RBS OPERABILITY REQUIREMENTS AND TECHNOLOGY DEVELOPMENT IMPLICATIONS
The committee believes that achieving RBS booster ground turn-around operability is more of a design-requirements issue than a technology-development issue. The problem with many of the past reusable rocket vehicle designs (either single stage to orbit or an upper stage) is that they were so performance driven that even if operability requirements had been imposed, they could not have been effectively implemented without seriously compromising vehicle flight performance. Therefore, if operability requirements were imposed, they were assigned a low priority. This is certainly what happened during the space shuttle orbiter development (see Appendix E). The RBS booster, because its design is not nearly as performance driven, offers the opportunity for operability requirements to be imposed on at least an equal footing with performance requirements.
The specific operability recommendations contained earlier in this appendix were generated by NASA as a result of their orbiter experience. In addition to imposing a top-level operability requirement (e.g., the RBS booster shall be capable of re-flight in XX hours with a YY person ground crew), the NASA-generated recommendations listed previously could be tailored for RBS and specified by the Air Force as detailed operability requirements for the RBS booster. Also, they could be imposed as being equally important as the flight performance requirements.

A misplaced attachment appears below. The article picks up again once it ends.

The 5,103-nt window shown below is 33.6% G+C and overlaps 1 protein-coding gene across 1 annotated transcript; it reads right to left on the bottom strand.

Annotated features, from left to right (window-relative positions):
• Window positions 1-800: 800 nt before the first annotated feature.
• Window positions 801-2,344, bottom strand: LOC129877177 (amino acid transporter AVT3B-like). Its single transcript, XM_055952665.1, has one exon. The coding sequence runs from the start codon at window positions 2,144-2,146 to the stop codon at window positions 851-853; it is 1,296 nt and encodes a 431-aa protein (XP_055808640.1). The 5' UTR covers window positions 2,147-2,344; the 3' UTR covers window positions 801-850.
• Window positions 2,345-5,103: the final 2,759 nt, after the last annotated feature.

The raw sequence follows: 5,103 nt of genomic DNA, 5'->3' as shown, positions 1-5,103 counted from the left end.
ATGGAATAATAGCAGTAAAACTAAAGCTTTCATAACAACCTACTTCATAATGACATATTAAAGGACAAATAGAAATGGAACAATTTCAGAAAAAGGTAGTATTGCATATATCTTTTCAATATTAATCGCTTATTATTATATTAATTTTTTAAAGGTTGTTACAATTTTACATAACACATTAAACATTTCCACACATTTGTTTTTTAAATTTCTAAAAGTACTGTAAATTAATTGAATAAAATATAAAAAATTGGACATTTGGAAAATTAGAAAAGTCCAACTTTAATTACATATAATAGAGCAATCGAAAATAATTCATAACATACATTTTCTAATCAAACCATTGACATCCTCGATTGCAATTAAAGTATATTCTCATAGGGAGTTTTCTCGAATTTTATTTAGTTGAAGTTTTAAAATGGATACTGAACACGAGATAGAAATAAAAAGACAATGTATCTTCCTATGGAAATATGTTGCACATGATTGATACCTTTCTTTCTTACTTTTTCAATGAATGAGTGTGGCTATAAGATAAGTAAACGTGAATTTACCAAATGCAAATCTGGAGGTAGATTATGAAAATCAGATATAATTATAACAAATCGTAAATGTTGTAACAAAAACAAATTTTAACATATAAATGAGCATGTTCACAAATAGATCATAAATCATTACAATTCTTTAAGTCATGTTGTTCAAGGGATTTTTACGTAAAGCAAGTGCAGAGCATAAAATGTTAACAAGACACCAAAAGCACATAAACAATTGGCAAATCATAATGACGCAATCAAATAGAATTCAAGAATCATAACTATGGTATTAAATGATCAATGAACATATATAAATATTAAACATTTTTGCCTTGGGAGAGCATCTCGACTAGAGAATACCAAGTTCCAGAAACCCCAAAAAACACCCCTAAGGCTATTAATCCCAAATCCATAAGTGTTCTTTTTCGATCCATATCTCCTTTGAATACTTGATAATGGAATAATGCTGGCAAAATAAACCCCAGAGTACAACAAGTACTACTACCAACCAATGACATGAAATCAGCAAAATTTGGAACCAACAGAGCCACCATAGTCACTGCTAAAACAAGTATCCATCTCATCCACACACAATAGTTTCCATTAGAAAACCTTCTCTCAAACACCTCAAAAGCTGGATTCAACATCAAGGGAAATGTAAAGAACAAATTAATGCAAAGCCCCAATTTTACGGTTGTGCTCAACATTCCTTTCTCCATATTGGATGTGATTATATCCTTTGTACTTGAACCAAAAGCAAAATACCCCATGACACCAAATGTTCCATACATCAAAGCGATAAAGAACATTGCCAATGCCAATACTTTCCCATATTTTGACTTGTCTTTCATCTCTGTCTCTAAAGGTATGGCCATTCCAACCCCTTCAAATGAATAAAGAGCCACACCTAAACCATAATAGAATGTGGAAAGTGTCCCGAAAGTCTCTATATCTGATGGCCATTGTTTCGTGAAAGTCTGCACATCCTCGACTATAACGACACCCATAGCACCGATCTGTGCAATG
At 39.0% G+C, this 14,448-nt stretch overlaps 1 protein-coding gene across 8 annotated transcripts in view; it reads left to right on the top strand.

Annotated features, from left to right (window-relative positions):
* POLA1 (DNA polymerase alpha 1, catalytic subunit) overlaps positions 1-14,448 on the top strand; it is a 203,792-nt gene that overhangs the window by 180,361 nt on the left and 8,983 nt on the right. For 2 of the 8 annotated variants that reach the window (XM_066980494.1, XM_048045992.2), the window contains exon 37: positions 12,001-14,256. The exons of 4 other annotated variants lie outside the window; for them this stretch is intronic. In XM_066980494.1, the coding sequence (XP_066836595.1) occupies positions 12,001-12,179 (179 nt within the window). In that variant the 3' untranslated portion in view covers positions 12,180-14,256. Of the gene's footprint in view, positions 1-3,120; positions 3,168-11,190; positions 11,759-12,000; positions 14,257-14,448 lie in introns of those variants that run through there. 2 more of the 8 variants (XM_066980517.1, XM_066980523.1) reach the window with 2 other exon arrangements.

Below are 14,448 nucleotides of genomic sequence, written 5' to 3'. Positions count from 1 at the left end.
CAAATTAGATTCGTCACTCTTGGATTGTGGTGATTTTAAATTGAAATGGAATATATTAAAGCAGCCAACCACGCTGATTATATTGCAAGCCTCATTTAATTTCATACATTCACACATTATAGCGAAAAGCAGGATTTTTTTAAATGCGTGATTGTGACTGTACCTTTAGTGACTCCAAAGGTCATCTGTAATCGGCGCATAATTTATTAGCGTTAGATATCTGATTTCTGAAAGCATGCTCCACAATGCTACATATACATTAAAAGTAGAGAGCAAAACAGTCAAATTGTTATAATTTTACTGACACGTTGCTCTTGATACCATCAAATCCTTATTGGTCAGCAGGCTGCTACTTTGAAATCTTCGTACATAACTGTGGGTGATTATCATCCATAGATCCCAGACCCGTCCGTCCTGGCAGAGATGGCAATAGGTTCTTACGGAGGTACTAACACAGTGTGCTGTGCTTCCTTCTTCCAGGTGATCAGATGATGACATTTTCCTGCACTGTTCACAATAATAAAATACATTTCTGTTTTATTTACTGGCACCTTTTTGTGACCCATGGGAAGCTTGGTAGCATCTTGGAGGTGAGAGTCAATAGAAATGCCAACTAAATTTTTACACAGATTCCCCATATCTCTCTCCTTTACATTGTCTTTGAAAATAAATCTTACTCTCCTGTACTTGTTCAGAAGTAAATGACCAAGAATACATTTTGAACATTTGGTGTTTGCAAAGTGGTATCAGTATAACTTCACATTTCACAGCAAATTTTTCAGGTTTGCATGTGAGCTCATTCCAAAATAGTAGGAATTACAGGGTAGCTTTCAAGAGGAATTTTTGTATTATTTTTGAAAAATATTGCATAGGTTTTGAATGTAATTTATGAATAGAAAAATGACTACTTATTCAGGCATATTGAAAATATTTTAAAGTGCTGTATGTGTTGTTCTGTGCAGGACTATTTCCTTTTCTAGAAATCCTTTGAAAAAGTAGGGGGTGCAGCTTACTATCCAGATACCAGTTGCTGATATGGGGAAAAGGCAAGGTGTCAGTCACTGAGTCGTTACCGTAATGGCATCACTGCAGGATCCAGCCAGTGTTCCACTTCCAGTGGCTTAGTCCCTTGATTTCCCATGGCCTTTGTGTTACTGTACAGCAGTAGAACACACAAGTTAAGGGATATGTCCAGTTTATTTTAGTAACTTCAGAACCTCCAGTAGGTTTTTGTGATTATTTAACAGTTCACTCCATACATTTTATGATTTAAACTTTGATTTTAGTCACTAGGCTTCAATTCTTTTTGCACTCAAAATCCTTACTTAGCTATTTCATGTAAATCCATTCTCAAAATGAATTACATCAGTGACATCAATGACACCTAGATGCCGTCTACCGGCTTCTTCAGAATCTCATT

From a technology development standpoint, IVHM and its associated sensors is clearly the tall pole for implementing operability, which is discussed in Section 3.1.8. Most of NASA’s recommendations are well understood design approaches that require little technology development. They are usually not “least weight” design options, which is why they have not been implemented in current expendables or performance-driven reusables. Many of the design approaches recommended are similar to, or fairly standard to, those used on commercial and military aircraft. Adapting these to the RBS booster will require redesign to accommodate the harsh vibration and acoustic environment imposed by rocket engines and then validation by extensive qualification testing. This redesign/qualification effort could be considered technology development, but it is not considered an especially high technical risk. However, the committee believes there is significant cost risk associated with attempting to qualify revised designs currently used on aircraft to the very harsh rocket launch environment.